Thursday, September 30, 2004

UT2004 2: Electric Boogaloo

Well, it's clear that my copy of UT2004 isn't going to be wearing out it's welcome anytime soon. Whatever small bits of my gaming-related time that Monster Hunter hasn't gobbled up have been spent either playing around with the new Frag Ops I mentioned a few weeks ago, or the recently released ECE Bonus Pack.

The bonus pack is more or less(or exactly) like an upgrade to the enhanced retail version UT2004: Director's Cut, minus the mods that are included. Of course, since all the mods are freely downloadable anyway, that's no big deal. What is a big deal is the new vehicles in the bonus pack, they're cool. Damn cool. My current favorite, who's name I can't currently remember, is the mobile artillery type of vehicle - basically a cannon that moves quickly. There are also a few new characters and maps included although, much to my chagrin, the only new maps are Onslaught maps. Sure, it's a highly enjoyable gametype; it may even be my favorite, but I can't help but wonder why there weren't any CTF, Assault, Bombing Run or Double Domination(a highly underrated gametype) maps included. Of course, there are plenty of CTF(and just as many Onslaught) maps in the completely awesome Community Bonus Pack, but even there you'll only find one Assault map, and two each for Double Domination and Bombing Run. I know that when it comes to Assault, those maps take a lot of both time and talent, but anyone who can make a kick-ass Deathmatch map should be able to have a pretty easy time at a DOM or BR map.

Anyway, on to the Frag Ops 2.0 beta. What they've done here, and it's really quite clever, is taken everything that made the earlier releases of Frag Ops cool, kept that, and then(and I'm not sure if this was done on purpose or not) took everything that makes Domain 2049 cool, improved on it, added a pinch of RTS and made a big old stew full of gaming goodness. The Mission game type, which was the meat of Frag Ops for a long time, plays a lot like a better Counter Strike - that's all well and good. What really kicks it up a notch(Bam!) is the new War gametype. Like Domain 2049's gameplay, this mode is reminiscent of Assault mode, what with the respawns and everything, except once you have the resources, you can build structures RTS-style. Beyond that, it's an experience that really needs to be seen and heard - not read about. So, go check it out.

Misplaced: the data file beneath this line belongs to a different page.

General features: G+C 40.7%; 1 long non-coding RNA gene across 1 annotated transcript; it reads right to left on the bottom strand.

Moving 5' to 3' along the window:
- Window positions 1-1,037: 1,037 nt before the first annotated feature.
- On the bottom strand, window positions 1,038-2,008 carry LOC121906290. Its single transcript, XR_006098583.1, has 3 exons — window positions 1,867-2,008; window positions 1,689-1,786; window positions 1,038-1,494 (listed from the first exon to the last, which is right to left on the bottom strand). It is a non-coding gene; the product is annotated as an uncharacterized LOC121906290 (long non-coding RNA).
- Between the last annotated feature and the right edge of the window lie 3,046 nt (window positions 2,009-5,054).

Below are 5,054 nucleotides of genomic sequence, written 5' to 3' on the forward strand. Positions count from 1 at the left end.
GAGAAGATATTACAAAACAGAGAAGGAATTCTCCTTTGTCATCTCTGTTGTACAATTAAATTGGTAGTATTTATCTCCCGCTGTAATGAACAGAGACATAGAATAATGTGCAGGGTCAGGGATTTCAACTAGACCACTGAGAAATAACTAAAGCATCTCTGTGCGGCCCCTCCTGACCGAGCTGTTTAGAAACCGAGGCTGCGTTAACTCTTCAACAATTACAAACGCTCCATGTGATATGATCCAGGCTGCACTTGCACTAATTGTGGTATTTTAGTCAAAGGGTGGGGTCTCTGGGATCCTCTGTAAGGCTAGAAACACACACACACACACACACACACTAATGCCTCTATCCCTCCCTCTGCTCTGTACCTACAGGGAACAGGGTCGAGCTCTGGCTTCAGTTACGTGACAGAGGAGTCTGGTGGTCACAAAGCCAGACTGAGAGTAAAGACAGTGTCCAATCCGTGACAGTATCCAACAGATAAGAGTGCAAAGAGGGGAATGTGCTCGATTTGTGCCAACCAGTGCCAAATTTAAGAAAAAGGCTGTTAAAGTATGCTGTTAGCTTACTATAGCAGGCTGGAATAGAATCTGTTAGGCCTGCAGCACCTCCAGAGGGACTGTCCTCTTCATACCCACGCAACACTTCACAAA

Thursday, September 23, 2004

It's About Monster Hunter... Who Needs A Snazzy Title

Well, I suppose I should get this post done while it's still Thursday, so onward. After crying myself to sleep over not picking up Monster Hunter the very day it was released, I was of to secure my copy as soon as I was awake. What do I think of it? Well, the fact that I've just stopped playing now to write this post as quickly as possible, lest I stay this far away from my new sweetheart much longer, is a pretty sound testament to my feelings about this game.

In a few words: It's everything I thought it would be, even a little more in some cases. It's actually a little strange is how much the game feels so close to what I imagined it would be like. Not all the reviews I've seen have been kind to this game, in fact, Gamespot totally trashed this game. That's something that would actually matter if they happened to be a credible source of game-related news, but c'mon; why kid ourselves here? I haven't even taken this game online yet, both for reasons previously explained and because I want to beef up my character a bit more first, and I've already had a lot more fun with this game in one day than I previously thought was possible.